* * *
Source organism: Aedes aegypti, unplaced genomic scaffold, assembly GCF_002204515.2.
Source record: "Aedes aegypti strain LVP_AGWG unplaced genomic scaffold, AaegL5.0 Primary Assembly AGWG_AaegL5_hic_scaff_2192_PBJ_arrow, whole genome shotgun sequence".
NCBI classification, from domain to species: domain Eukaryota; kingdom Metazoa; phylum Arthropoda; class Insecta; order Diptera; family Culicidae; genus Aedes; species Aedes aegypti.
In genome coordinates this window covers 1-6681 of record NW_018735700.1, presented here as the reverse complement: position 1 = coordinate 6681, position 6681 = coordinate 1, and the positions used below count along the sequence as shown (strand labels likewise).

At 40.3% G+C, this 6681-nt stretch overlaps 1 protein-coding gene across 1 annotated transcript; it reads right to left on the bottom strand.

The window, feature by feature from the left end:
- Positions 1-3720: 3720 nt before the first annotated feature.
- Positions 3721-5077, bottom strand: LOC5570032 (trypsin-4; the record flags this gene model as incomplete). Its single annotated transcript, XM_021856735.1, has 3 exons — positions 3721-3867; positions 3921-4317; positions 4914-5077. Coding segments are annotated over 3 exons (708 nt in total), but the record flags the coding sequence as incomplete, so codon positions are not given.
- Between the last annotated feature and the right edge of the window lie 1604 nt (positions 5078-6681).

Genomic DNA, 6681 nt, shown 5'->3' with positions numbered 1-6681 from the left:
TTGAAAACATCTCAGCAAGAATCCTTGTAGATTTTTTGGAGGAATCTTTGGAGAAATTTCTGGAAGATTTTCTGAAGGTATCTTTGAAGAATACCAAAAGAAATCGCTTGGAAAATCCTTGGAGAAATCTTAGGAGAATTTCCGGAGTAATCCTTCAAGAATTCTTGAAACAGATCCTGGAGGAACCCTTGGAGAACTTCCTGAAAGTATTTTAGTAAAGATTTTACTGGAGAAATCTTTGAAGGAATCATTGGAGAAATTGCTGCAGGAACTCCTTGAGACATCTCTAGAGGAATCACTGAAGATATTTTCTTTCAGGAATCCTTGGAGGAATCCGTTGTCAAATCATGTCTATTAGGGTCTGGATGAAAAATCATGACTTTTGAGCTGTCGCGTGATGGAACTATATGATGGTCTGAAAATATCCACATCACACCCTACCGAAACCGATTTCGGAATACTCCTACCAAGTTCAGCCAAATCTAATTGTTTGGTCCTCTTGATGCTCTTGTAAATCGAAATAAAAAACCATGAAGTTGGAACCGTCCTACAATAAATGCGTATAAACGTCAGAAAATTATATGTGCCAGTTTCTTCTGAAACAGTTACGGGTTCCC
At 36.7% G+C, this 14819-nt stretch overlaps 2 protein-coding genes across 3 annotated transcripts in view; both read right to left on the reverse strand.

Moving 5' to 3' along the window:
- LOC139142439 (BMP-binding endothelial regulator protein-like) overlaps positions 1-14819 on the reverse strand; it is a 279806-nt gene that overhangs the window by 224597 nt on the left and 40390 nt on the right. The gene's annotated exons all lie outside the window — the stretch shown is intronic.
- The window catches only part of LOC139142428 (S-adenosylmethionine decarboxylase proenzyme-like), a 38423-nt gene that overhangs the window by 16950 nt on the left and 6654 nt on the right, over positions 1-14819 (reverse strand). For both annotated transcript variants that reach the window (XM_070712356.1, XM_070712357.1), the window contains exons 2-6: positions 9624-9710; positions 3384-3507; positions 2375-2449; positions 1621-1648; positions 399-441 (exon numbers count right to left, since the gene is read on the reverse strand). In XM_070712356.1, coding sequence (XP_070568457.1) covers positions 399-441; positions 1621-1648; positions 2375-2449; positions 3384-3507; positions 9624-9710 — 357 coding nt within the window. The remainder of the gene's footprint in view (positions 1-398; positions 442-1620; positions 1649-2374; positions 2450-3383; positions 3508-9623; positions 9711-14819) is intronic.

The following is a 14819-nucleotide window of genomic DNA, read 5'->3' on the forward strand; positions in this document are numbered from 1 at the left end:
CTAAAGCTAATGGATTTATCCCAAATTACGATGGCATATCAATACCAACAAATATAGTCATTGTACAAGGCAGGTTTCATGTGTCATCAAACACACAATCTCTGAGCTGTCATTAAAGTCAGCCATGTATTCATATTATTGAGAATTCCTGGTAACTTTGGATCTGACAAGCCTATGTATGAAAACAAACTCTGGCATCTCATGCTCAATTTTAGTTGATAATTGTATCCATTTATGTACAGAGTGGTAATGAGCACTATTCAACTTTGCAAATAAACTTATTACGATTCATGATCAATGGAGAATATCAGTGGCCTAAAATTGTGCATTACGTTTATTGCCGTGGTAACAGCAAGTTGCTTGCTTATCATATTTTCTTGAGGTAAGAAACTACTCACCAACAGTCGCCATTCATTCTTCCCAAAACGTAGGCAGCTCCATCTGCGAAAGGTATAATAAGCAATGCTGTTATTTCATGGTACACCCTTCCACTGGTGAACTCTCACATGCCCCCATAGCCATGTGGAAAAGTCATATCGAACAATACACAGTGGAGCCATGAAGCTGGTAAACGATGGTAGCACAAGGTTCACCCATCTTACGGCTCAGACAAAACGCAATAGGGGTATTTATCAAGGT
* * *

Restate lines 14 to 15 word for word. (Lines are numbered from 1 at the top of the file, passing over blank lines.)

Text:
- LOC139142439 (BMP-binding endothelial regulator protein-like) overlaps positions 1-14819 on the reverse strand; it is a 279806-nt gene that overhangs the window by 224597 nt on the left and 40390 nt on the right. The gene's annotated exons all lie outside the window — the stretch shown is intronic.
- The window catches only part of LOC139142428 (S-adenosylmethionine decarboxylase proenzyme-like), a 38423-nt gene that overhangs the window by 16950 nt on the left and 6654 nt on the right, over positions 1-14819 (reverse strand). For both annotated transcript variants that reach the window (XM_070712356.1, XM_070712357.1), the window contains exons 2-6: positions 9624-9710; positions 3384-3507; positions 2375-2449; positions 1621-1648; positions 399-441 (exon numbers count right to left, since the gene is read on the reverse strand). In XM_070712356.1, coding sequence (XP_070568457.1) covers positions 399-441; positions 1621-1648; positions 2375-2449; positions 3384-3507; positions 9624-9710 — 357 coding nt within the window. The remainder of the gene's footprint in view (positions 1-398; positions 442-1620; positions 1649-2374; positions 2450-3383; positions 3508-9623; positions 9711-14819) is intronic.